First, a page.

At the federal level, some examples of where CPAs work include the Federal Bureau of Investigation, the Internal Revenue Service, Department of the Treasury and the General Accounting Office. They may be involved in investigating white-collar crime, managing financial statement audits for government agencies, performing research and analysis on financial management issues, testifying before a legislative committee on an audit or on the impact of pending tax legislation.
At the state and local level, CPAs are involved in conducting financial, performance or compliance audits which may include analyzing a school district's ability to remain viable, the propriety of expenditures for constructing prisons, the effectiveness of the workers' compensation system, or the regulatory compliance of hazardous waste programs.
Below are some of the types of audits performed by CPAs in all levels of government:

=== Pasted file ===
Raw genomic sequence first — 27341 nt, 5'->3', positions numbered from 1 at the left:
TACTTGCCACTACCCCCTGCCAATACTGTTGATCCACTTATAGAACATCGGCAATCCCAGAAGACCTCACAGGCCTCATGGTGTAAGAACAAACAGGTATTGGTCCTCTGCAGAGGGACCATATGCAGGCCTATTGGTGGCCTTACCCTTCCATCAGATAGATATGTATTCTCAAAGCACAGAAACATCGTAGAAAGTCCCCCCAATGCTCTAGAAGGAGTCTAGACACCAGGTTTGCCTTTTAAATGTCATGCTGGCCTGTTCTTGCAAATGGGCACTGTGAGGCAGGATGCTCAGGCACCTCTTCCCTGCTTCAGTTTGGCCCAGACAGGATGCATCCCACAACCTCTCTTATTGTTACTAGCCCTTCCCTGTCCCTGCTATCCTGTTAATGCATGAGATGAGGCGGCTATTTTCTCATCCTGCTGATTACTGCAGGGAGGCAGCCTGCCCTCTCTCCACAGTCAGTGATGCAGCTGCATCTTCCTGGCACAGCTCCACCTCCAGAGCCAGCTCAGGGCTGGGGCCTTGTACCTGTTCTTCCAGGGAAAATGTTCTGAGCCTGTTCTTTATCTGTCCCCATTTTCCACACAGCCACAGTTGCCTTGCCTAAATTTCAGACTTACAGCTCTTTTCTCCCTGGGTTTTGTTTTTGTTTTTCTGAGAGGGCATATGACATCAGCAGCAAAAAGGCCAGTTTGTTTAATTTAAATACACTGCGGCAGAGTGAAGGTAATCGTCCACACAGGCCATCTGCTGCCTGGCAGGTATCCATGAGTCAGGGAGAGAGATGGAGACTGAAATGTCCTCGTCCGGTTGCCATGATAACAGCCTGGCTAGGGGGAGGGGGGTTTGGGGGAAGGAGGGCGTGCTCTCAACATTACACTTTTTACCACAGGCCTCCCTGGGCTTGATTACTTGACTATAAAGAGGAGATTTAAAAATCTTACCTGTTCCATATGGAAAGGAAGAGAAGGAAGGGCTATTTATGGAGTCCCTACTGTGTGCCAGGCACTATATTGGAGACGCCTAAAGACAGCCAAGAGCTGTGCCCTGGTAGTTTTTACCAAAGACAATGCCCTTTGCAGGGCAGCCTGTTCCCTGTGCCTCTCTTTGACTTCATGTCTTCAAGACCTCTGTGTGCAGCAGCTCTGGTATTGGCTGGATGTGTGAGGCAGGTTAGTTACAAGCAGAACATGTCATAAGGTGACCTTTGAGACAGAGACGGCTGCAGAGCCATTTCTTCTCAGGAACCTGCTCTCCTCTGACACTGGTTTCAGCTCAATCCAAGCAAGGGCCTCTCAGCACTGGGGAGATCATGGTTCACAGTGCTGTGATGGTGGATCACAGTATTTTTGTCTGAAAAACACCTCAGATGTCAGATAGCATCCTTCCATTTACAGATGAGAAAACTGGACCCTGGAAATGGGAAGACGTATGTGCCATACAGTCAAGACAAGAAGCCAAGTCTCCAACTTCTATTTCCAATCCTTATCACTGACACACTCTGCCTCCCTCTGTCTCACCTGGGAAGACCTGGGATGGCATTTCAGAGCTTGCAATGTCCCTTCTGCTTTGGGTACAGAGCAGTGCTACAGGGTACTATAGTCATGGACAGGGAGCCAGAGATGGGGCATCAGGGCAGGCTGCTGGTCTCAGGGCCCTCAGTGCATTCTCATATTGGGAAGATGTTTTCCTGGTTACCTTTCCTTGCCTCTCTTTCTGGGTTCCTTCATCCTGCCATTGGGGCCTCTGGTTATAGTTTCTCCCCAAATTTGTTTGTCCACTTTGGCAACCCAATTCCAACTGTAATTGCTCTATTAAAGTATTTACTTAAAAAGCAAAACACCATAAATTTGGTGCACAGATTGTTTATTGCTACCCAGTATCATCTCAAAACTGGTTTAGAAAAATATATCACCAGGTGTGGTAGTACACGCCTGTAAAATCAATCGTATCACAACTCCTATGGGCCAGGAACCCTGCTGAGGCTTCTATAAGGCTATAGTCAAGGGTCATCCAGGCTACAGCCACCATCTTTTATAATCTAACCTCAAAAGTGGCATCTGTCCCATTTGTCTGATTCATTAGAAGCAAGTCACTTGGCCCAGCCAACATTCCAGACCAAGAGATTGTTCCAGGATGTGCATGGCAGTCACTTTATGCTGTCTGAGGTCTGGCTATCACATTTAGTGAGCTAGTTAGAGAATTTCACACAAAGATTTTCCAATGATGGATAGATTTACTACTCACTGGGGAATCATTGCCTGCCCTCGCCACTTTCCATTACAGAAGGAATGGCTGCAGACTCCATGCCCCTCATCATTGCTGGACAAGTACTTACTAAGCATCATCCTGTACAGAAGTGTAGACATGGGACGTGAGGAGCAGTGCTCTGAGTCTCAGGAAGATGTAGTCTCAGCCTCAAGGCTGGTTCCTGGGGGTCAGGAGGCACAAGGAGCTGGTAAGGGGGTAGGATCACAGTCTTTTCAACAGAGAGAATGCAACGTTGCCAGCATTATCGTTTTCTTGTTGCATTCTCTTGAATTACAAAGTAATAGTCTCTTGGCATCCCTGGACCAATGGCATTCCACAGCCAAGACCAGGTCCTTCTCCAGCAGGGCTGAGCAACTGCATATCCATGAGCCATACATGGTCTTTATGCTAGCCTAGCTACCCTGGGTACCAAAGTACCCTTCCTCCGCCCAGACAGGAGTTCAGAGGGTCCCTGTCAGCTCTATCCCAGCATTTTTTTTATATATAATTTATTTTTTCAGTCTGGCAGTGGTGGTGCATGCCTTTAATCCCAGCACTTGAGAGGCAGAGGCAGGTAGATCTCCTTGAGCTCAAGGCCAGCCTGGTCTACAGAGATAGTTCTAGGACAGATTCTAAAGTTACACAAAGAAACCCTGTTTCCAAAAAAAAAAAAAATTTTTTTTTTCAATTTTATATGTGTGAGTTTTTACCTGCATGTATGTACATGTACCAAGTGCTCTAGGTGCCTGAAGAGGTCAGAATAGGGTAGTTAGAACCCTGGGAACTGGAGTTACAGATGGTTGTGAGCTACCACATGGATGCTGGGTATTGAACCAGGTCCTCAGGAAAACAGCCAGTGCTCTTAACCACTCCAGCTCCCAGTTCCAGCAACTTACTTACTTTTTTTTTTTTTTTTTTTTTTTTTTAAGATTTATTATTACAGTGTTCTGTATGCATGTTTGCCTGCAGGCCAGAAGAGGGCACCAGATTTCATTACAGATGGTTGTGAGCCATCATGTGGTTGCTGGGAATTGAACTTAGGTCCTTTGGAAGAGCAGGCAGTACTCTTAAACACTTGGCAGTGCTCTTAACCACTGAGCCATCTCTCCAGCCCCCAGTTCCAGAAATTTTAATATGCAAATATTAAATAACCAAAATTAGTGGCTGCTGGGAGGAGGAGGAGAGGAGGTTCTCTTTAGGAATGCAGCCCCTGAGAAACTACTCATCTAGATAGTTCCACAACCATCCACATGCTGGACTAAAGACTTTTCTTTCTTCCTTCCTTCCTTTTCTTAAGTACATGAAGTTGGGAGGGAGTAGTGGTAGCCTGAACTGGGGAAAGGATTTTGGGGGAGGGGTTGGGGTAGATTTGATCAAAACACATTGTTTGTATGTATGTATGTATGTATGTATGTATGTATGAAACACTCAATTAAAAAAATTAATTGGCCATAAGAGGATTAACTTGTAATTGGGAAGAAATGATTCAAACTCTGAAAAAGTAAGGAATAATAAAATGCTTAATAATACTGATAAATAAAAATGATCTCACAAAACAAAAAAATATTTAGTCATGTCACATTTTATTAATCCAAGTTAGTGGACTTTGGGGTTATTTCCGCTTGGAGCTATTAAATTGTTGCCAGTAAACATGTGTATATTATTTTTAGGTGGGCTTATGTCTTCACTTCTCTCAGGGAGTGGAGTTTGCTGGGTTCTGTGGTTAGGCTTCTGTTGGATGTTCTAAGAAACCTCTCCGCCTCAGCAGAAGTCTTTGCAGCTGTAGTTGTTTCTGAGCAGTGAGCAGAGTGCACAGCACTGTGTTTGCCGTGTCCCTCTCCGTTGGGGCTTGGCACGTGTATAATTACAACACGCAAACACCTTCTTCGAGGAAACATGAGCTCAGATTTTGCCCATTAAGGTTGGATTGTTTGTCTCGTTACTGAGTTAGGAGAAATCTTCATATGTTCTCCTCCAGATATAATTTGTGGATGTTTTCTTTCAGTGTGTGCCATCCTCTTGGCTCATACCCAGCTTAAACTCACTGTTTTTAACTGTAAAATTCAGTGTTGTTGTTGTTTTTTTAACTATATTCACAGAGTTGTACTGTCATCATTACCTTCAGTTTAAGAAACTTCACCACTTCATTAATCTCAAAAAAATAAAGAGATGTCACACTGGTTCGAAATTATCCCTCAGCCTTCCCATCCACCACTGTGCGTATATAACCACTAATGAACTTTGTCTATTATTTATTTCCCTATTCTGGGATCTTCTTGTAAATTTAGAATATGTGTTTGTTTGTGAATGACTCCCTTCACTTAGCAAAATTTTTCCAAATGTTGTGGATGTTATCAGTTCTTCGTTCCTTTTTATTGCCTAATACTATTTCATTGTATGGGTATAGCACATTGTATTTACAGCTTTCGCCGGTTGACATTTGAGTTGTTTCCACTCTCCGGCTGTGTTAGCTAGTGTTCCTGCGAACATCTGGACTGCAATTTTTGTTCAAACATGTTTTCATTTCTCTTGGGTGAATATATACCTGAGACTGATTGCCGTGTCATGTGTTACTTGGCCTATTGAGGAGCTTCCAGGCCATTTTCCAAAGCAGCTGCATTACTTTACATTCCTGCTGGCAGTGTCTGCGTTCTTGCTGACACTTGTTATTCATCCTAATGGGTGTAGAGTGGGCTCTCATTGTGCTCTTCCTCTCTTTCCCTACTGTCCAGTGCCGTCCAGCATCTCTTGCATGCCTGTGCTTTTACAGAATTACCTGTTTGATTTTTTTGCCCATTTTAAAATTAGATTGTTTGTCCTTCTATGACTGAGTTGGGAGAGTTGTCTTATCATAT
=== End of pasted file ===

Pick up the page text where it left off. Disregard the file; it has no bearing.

is an independent evaluation of an organization's operation with an eye towards making it work better, faster, and cheaper. Along with these streamlining efforts, a performance audit may also determine whether management is fulfilling its promises to the taxpayers by effectively providing services intended to meet its goals and objectives.
include financial statement and financial-related audits or reviews. The primary focus of a traditional financial statement audit is the examination and verification of information provided through an entity's financial statements. This may result in an opinion on the "fairness" of the information presented in the financial statements or determine whether the entity has adhered to specific federal and financial compliance requirements. These audits may involve a review of the internal controls over financial operations and typically result in a letter to management identifying any weaknesses and recommending corrective action.
determine whether the organization is following provisions of laws, regulations and contractual grant or loan agreements. The purpose of compliance auditing is to identify instances of significant deviation from specific requirements and to seek corrective action. State compliance audits review compliance with specific state laws and regulations, and federal compliance audits review compliance with the legal and regulatory requirements mandated as a condition of receiving federal grants and aid.